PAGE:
And in this corner… | July 13, 2018

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It hooked me immediately. I was a preteen when I first heard of punk rock and was all-in as a teenager. I loved it because it was mine. I grew up with a full music diet from my older brother and sister, and now came the time for something to call my own. Punk rock was new, weird, intimidating, angry and menacing. To me, it seemed like the people in the scene were all from a different planet and I wasn’t in that universe. They seemed to know something I didn’t, and I wanted in on it.

Punk rock was outrageous. Dangerous. Unpredictable. There was rebellion to it. It went against the grain. It was all the things I wasn’t but was attracted to. It also mocked classic rock and the status quo while being offensive and shocking along the way.

I certainly learned some new words like anarchy, blasphemy, neutron bomb, bureaucracy and bourgeoisie. There were so many new bands around L.A. that I was thrilled I didn’t have to listen to disco or any tired, laid-back ‘70s pop music anymore. No more Boston, Styx or Kansas on the radio for me.

Images courtesy Blair Cohn

I liked punk for the same reason I had been into dinosaurs, monsters and KISS when I was younger. It was different and had touches of darkness and edginess to it. Maybe I liked it because my nerdy self could hide inside the craziness of it. I could do the opposite of everyone else and wear it like a badge. I was never mad at my parents, didn’t rebel against them or about living in our east side suburb. I always got good grades, went to soccer practice, spent time with my grandparents. But I was attracted the scariness and newness of it all. I liked the shock value. I liked the anti-authority nature of it since I never liked being told what to do.

In 1980 my brother took me to see the midnight showing of the new documentary about the LA punk scene, The Decline of Western Civilization. One of the kids with a shaved head interviewed in the film said that punk rock was “fun, fast and for real.” I agreed. I was a little behind in its inception and growing scene in the late 1970s, but my coming of age was timed well enough. Most of the local punks were older and had been at it already, but my 13-year-old friends and I watched carefully and did our best to emulate.

And I had certainly had a front-row seat to the local scene. Across the street from me was the punk-rock mecca. There lived two siblings who were like chief instigation officers who had packs and packs of followers and fans. I got up to speed pretty quickly from those neighbors who seemed to reincarnate into these punk-rock personas. Everything happened at their house: band practices, loud overflowing parties, cars of all types covered in band stickers, and once an abandoned delivery truck that said “Torture Wagon.”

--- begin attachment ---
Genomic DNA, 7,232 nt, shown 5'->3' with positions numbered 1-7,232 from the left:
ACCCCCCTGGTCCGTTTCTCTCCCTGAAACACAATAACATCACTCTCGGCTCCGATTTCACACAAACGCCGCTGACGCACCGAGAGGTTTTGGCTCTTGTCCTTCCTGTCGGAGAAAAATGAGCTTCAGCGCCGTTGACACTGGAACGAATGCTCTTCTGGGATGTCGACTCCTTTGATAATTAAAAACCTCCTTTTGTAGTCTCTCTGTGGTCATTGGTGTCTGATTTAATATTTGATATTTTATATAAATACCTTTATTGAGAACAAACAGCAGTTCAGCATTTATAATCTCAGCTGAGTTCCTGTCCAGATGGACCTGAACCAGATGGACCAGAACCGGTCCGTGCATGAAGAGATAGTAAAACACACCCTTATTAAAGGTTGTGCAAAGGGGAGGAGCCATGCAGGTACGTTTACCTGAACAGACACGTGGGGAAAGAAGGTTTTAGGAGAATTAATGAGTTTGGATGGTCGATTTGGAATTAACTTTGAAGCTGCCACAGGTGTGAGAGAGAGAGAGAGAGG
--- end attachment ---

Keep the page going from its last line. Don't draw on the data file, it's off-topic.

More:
My neighbors were major influencers in the scene, and I got to see all the characters coming in and out of the house. I spent a lot of time there watching, listening and learning. It was my equivalent of sitting next to Paul McCartney as he wrote, or in Brian Wilson’s house and sandbox, or standing on the corner of Haight-Ashbury when it was all happening.

I’d go sit in D.D.’s room and try to memorize her album covers, photos and concert flyers on the wall. She had chopped-up spiked hair, numerous ear piercings and dark eyeliner. She looked far different than the girl that used to organize games and Barbie doll parties on the block. One night she told me “I like being in a band so I can scream and yell!” She seemed to know everyone.

Her older brother Jack was the surfer turned charismatic punk-rock cult leader and straight-jacket wearing singer for Vicious Circle and (now legendary) TSOL (True Sounds of Liberty). He was the chiefest instigator of all. Everyone flocked to him like a Colonel Kurtz or Jim Jones. He could command the whole room from the stage in his whiteface makeup and black eyes and mouth.

Unbelievably (and fortunately) he took me under his wing and had patience enough when I glommed on to him. I followed him around to band practices, shows and lots of time on the front porch or back yard trying find out what being punk was really about.

One night my family came home and my dad cheered thinking he finally saw the police on the neighbor’s lawn. Nope. It was Jack and the guys in the band, all 6’3” or taller looking neo-militaristic in trench coats and boots with their dyed hair taking photos of each other. It was thrilling for me. It would have been like seeing Robert Plant in your neighborhood.

For me, punk rock was also about the fashion. Or anti-fashion. All the 1950s-style sweaters, dress shirts with safety pins, leather jackets, tartan pants, Chippewa boots with chains and bandannas, mismatched patterns and shirts, pins/badges of band logos or slogans of despair. It definitely was about the girls in black eyeliner and lipstick and black vintage dresses. It was spiked hair, mohawks, dyed hair and shaved heads. Anything that wasn’t a pair of Vans, feathered hair or a Scorpions T-shirt was considered outrageous, and I loved it all. It was for shock value and the sense of self-expression. I once wore a catholic school girl skirt over my jeans like a kilt to school. A teacher told me to get rid of it, and I dodged being in trouble claiming that I was Scottish and it was my culture.